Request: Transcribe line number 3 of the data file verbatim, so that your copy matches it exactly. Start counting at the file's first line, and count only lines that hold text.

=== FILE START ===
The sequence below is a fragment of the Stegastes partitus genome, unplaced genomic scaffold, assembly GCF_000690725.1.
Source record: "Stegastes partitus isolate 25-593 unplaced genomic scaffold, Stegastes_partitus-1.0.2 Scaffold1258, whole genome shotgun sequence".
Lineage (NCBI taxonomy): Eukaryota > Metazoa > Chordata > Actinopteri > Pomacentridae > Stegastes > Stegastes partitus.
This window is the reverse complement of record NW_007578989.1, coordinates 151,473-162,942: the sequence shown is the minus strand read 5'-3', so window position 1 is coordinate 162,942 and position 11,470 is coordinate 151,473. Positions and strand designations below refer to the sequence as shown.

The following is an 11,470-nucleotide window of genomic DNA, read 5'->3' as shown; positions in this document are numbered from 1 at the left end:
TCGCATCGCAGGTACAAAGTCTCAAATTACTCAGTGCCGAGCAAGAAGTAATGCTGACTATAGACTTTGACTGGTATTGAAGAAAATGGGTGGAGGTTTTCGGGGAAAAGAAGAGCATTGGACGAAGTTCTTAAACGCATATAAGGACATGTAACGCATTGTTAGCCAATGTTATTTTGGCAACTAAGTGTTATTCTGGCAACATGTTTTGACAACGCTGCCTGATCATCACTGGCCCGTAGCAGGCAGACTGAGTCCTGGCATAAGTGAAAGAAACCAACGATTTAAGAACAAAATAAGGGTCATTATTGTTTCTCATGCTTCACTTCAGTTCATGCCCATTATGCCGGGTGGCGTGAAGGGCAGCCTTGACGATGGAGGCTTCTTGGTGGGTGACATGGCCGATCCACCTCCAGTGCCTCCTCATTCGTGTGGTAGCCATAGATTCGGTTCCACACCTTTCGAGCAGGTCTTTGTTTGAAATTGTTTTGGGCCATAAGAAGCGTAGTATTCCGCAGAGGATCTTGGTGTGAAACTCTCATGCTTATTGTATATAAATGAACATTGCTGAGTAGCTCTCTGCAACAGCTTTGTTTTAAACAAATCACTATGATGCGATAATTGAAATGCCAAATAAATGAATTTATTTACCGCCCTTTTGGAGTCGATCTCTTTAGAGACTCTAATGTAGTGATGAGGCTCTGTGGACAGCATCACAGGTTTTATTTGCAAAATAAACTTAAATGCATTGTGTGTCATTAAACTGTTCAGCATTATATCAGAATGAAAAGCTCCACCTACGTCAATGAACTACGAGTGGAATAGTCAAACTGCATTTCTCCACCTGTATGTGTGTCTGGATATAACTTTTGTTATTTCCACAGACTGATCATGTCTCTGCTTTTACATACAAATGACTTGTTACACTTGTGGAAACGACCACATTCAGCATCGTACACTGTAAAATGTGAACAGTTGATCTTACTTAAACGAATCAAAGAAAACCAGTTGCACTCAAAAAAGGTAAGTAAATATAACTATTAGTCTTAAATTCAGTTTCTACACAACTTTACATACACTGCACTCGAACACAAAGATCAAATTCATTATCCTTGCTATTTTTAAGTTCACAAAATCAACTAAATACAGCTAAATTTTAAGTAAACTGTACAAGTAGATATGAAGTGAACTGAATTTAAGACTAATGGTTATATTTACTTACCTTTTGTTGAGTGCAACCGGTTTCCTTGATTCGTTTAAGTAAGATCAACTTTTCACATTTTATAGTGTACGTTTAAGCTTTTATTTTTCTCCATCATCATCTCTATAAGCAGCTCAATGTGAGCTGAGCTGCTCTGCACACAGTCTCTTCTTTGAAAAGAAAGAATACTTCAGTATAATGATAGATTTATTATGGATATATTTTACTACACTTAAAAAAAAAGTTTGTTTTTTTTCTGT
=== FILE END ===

Lineage (NCBI taxonomy): Eukaryota > Metazoa > Chordata > Actinopteri > Pomacentridae > Stegastes > Stegastes partitus.